China is dangerously close to a catastrophic political, economic, and social meltdown, according to a Chinese business scholar, who cites China’s growing income gap as one of its serious crisis indicators.
According to two recent reports, China’s Gini coefficient, which measures income inequality, has been above 0.6 for the past two years, far exceeding the international alarm level of 0.4.
One report, released on Dec. 9 by the Chinese Household Finance Survey Center of Chengdu’s Southwestern University of Finance and Economics (SUFE), cited a 0.61 Gini coefficient based on a 2010 survey of 8,438 Chinese households.
The report also said that such an enormous income gap as exists in today’s China is a rarity in the world. The United Nations estimates that a Gini coefficient of 0.4 and above may lead to social unrest.
Another report published by Hong Kong’s Cheng Ming Magazine in November said China’s Gini coefficient was 0.613 during the first half of 2012.
China’s Gini index may even be higher than 0.613, according to Dr. Tianlun Jian, a specialist on China’s economy and an Epoch Times commentator. “We all know that the Chinese society is deeply polarized [between rich and poor],” he told New Tang Dynasty (NTD) Television.
Dr. Frank Xie, who teaches business at the University of South Carolina, Aiken, said in a recent article that he expects China’s Gini number will continue to grow and quickly approach the 0.7 world record held by South Africa.
The income gap is just one of many signs suggesting that China is close to a meltdown, according to Xie.
Xie estimates that there were over 200,000 mass incidents in China in 2012. “While the world has closely watched for the ‘fiscal cliff’ in the U.S., people should realize that China is rushing over the edge of a real cliff of a political, economic, and social crises,” Xie said. “It means big trouble for the world.”
Chinese authorities have not published the nation’s Gini coefficient since 2001, citing incomplete data on high-income groups as the main reason.
Unlike other economic problems that can be corrected by proper measures, once the Gini index exceeds 6, it is almost impossible to reverse, and can only get worse, according to New York City University economics professor Chen Zhifei. This poses the greatest threat to the Chinese communist regime, and that’s why they have not been publishing the Gini index, Chen told NTD Television.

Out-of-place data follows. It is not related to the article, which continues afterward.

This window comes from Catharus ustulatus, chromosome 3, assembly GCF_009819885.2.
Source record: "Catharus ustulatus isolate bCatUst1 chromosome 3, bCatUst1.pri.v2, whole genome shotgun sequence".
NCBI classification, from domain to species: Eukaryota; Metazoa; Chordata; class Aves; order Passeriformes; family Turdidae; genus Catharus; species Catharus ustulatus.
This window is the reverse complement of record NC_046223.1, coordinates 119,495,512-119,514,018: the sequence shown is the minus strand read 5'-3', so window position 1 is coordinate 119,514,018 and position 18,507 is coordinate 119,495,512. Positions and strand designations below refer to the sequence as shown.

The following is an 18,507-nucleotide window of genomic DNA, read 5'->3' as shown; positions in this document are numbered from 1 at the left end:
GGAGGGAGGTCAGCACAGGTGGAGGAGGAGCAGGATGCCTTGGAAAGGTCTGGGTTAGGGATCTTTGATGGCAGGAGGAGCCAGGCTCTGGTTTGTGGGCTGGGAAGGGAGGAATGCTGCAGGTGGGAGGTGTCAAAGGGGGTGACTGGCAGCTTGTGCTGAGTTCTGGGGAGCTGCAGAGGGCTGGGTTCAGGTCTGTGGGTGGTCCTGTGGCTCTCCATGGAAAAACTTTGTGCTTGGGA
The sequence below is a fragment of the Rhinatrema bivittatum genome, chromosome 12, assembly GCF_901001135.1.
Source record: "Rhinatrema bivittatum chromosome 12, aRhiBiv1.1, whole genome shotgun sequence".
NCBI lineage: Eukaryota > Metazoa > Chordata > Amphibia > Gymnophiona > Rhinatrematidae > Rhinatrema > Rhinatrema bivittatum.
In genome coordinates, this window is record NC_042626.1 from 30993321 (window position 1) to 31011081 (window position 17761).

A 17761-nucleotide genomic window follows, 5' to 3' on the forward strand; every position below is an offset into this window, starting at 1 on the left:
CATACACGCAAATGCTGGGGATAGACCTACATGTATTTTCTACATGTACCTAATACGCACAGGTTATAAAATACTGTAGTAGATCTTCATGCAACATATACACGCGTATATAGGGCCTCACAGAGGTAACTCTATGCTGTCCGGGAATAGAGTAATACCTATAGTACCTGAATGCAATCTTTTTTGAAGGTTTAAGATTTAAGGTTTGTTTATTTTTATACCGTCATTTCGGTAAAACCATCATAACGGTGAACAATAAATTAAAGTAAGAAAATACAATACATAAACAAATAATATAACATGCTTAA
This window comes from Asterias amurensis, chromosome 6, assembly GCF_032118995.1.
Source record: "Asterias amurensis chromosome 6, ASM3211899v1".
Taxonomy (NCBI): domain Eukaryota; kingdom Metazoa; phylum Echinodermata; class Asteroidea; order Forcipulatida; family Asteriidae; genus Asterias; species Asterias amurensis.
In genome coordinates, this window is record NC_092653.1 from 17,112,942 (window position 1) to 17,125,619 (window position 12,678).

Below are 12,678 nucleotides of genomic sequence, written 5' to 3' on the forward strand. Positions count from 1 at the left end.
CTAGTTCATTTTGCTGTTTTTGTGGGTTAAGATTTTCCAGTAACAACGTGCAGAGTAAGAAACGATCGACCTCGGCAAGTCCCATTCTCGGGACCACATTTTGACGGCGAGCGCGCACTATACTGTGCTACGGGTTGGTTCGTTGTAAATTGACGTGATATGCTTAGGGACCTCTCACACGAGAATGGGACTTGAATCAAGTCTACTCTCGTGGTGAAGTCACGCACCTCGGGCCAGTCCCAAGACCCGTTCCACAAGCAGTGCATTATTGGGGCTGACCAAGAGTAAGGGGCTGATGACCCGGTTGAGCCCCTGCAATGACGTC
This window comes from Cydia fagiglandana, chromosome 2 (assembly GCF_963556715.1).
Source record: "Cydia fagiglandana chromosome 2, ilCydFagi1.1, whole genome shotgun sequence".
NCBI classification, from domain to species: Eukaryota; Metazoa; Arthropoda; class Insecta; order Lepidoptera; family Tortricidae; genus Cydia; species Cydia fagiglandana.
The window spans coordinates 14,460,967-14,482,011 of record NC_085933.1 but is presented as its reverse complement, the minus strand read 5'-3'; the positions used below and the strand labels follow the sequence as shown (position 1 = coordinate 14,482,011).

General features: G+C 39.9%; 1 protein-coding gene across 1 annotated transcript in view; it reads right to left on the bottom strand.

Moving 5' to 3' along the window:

Rural Inequality and Unemployment
Rural versus urban inequality has long been recognized as a key factor in China’s income gap. Not only does the rural income level fall far below the urban level, but the income inequality is also more obvious within rural regions. The SUFE report shows that the income gap is greater in rural areas, with a Gini coefficient of 0.60, compared to 0.56 in urban areas.
Another notable factor is high unemployment rate. The SUFE study suggests that China’s national unemployment rate was 8 percent in July 2011, suggesting an unemployed population of 27.7 million, which is almost twice as high as what authorities have admitted to. The unemployment rate doubles for 51-55-year-olds, reaching 16.4 percent, and is attributed to mergers and standardized bankruptcy of state-owned enterprises in the early 2000’s. (An explanation of mergers and standardized bankruptcy are available here and here.)
Surprisingly, the unemployment rate for 21-25-year-olds who hold college or above degrees is also 16.4 percent—the same as for the 51-55-year age group. By contrast, the rate for 21-25-year-old poorly educated migrant laborers from rural areas is only 3.4 percent. A shortage of cheap labor has affected some of China’s key export industries such as apparel and electronics, especially on the east coast.
But the root cause of the income inequality and a battery of other economic problems in China can be found in the communist regime’s overexploitation of social wealth, according to Winifred Tung, an attorney and commentator from Taiwan.
The exploitation has been realized largely through preferential policies in favor of state-owned enterprises and suppression of the private sector, Tung told NTD Television, citing recent data, which says that the GDP of large-scale state-owned enterprises (SOEs) accounts for 60 percent of China’s overall GDP. However, among the different culprits of tax evasion in China, SOEs came in first place with 26-28 percent.
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